# Thread: UEFA Champions League

1. ## UEFA Champions League

Hi,
I have a discussion with my friends about the next games.
As you know for the next step there are 4 British teams, 2 Spanish teams, 1 Germany and 1 Portuguese.

The problem is the following.

What is the probability of at least to have one game between British teams?
The problem can be reduced to 4 White balls + 4 Black balls in a bag?

Answers we have discussed without agreement:
1) 50%
2) 21,4% ( 6/28)
3) 77%

Thanks for your colaboration

2. Originally Posted by steel214
Hi,
I have a discussion with my friends about the next games.
As you know for the next step there are 4 British teams, 2 Spanish teams, 1 Germany and 1 Portuguese.

The problem is the following.

What is the probability of at least to have one game between British teams?
The problem can be reduced to 4 White balls + 4 Black balls in a bag?

Answers we have discussed without agreement:
1) 50%
2) 21,4% ( 6/28)
3) 77%

Thanks for your colaboration
Hi steel214,

It's easier to find the probability that there will be no game between British teams, then subtract that probability from 1 to find the probability that there will be at least one game between Brits.

There are $\binom{8}{2 \; 2\; 2\; 2} = \frac{8!}{(2!)^4} = 2520$ possible ways to pair the teams into games without any restrictions (a multinomial coefficient). All of these arrangements are equally likely.

How many of the pairings result in no British-British pair? Well, there are 4 possible ways to match the first British team with a non-Brit. Once this selection is made, there are 3 remaining non-Brit teams to pair with the second British team. Then there are 2 possible pairings for the third British team, and finally only 1 choice for the fourth British team. So there are $4 \cdot 3 \cdot 2 \cdot 1 = 24$ ways to pair the teams with no British-British game.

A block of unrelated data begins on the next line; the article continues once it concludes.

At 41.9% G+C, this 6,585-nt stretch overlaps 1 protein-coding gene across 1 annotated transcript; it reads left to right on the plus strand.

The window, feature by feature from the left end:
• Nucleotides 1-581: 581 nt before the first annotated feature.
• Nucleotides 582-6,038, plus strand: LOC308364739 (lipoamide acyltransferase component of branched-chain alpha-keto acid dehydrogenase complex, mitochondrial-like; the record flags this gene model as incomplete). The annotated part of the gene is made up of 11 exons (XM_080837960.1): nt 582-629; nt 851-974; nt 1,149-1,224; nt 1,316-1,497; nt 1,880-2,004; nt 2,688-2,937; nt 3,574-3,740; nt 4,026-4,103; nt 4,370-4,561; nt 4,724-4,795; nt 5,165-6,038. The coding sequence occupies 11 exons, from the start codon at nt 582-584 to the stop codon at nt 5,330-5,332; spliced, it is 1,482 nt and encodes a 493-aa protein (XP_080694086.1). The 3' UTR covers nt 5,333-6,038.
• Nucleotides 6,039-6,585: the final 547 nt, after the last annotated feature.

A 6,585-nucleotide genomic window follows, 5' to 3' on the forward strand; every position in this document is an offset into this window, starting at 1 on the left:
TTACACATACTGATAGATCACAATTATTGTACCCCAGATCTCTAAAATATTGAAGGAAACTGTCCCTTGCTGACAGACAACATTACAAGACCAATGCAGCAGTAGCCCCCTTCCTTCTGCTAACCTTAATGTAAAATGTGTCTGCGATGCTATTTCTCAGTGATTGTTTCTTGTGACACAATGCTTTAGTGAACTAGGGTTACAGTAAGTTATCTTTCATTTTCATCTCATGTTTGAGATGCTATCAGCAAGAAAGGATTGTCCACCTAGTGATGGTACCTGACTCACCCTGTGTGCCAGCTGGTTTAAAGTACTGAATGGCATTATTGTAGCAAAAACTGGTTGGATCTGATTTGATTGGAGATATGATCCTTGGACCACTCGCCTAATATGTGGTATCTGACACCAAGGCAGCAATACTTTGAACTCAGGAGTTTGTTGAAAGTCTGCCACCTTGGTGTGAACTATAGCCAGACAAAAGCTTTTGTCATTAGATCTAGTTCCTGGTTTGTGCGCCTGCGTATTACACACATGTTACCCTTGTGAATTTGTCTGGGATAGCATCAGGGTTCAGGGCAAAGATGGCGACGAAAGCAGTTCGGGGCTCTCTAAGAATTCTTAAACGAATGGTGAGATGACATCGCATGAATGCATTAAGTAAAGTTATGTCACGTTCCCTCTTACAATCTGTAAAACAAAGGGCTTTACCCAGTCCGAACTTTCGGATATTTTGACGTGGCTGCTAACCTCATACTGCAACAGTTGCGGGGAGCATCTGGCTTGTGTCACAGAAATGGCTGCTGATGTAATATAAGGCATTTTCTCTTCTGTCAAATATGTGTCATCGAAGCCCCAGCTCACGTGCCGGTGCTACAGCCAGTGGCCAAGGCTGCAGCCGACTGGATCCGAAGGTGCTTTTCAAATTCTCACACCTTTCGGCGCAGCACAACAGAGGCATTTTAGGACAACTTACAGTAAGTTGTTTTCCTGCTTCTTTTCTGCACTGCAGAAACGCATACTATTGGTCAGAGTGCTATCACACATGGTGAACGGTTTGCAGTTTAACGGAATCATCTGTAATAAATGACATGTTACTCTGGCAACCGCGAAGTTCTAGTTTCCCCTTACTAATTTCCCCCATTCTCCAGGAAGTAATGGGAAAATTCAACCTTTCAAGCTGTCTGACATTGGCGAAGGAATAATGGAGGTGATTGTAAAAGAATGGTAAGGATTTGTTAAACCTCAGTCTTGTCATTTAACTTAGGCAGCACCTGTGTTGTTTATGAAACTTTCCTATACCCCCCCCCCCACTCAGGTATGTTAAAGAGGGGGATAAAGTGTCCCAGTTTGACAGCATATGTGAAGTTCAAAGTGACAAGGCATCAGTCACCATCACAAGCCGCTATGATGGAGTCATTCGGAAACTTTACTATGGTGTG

Therefore the probability of no British-British game is p = 24 / 2520 = 0.009524, and the probability of at least one British-British game is 1 - p = 0.9905, approximately.

3. Originally Posted by steel214
The problem is the following.
What is the probability of at least to have one game between British teams?
Answers we have discussed without agreement:
1) 50%
2) 21,4% ( 6/28)
3) 77%
I agree with answer #3.
To separate eight individuals into four groups of two each can be done in $\frac{{8!}}{{\left( 2 \right)^4 \left( {4!} \right)}} = 105$ ways.
These are unordered partitions. Thus we avoid an over count.
Now there are 24 ways for the four British teams not to play one another.
So we get $1 - \frac{{{\text{24}}}}{{{\text{105}}}}{\text{ = 0}}{\text{.771428}}$.

4. Originally Posted by Plato
I agree with answer #3.
To separate eight individuals into four groups of two each can be done in $\frac{{8!}}{{\left( 2 \right)^4 \left( {4!} \right)}} = 105$ ways.
These are unordered partitions. Thus we avoid an over count.
Now there are 24 ways for the four British teams not to play one another.
So we get $1 - \frac{{{\text{24}}}}{{{\text{105}}}}{\text{ = 0}}{\text{.771428}}$.
Yikes! Plato is correct, I neglected to take the ordering (or the lack thereof) of the games into account.

-Awkward